Sunday, December 12, 2010

The Body Artist, by Don Delillo (audio version)

The body artist is a woman who uses her body to create stories, images, different characters. She is a performance artist and her body is her medium.

In this story Lauren, the woman, the body artist, is facing the sudden death of her husband, a famous man. She is living in a rented house in a lonely location on the coast, trying to sort out her life and to continue working on her body. After she has been there a while she hears an odd noise and discovers a young man living in the house. While she is surprised she realizes quickly that the man is harmless, that he is "different" in a way she does not recognize. He does not respond to her questions normally; in fact he doesn't respond at all. He repeats things he has heard, most especially conversations Lauren had with her husband, word for word. And even in their voices.

Lauren tries to figure out when he heard these things, how long he has been in the house, who he is.

Gradually, over weeks, she becomes more accepting of the man, whom she names "Mr. Tuttle", and questions him less. She fixes food for him, washes him, has one-sided conversations with him. She explores her own mind and body through him, through watching and being super-aware of everything.

In fact, she is forever being aware. Aware of her feelings, her looks, her surroundings, what she says, what she sees. She is constantly observing and observing what she observes. And changing her perception, wondering for a bit if Mr. Tuttle is actually some new version of Ray, her husband. I began to wonder if Mr. Tuttle existed at all.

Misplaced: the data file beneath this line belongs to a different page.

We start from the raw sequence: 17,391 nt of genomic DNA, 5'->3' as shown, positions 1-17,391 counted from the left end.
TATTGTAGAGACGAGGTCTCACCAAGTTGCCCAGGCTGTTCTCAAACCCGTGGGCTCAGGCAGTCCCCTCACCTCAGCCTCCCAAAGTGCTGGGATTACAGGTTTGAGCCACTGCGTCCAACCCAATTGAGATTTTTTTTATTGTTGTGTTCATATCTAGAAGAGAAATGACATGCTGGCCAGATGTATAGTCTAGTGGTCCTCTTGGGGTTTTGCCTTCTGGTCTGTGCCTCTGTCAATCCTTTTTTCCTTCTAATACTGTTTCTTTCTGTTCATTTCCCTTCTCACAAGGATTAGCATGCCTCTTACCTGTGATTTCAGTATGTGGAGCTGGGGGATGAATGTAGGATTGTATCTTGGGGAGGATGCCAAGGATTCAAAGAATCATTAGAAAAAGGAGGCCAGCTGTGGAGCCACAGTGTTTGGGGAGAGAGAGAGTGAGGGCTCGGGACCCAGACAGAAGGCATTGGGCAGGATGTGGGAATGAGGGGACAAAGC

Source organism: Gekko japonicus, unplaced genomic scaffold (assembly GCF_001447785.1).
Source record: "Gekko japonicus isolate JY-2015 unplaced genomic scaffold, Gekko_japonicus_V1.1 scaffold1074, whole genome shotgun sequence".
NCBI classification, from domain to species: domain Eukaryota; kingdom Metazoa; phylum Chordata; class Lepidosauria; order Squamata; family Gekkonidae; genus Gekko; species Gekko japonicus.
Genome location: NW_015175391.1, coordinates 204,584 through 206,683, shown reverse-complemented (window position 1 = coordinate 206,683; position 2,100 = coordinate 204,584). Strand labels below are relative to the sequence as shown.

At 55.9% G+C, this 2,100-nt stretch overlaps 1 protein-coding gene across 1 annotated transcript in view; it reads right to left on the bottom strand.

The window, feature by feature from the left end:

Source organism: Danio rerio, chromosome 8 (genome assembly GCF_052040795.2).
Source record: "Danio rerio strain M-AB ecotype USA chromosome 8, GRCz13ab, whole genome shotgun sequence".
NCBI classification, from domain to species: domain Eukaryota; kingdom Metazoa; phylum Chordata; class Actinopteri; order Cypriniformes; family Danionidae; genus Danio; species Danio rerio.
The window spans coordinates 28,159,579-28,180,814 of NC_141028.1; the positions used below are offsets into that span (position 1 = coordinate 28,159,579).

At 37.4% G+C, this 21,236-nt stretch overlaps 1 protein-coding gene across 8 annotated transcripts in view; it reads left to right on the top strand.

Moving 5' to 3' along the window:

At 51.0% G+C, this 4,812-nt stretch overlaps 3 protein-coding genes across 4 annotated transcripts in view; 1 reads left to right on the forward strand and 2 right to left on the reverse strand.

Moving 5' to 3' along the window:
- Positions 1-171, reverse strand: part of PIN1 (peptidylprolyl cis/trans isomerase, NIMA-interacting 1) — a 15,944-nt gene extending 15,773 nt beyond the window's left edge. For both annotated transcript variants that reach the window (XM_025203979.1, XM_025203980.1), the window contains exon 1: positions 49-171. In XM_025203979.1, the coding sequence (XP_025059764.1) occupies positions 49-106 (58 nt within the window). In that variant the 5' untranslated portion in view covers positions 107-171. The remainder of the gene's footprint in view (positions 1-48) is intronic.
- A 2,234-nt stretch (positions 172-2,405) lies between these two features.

I honestly found it funny. As I listened to it I spontaneously laughed and said things like "OMG!" I couldn't really believe the near-stream-of-consciousness, the constant buzz of introspection. I found it funny and tiresome at the same time.

The reader, Laurie Anderson, probably did well in interpreting how this story should be told. She reads it softly, as if to herself, as if she is thinking it all. I found it unnerving, almost monotonous.

Through it all I tried to figure out what was really going on, what I should be getting from this. And I never did. I really hope others do.

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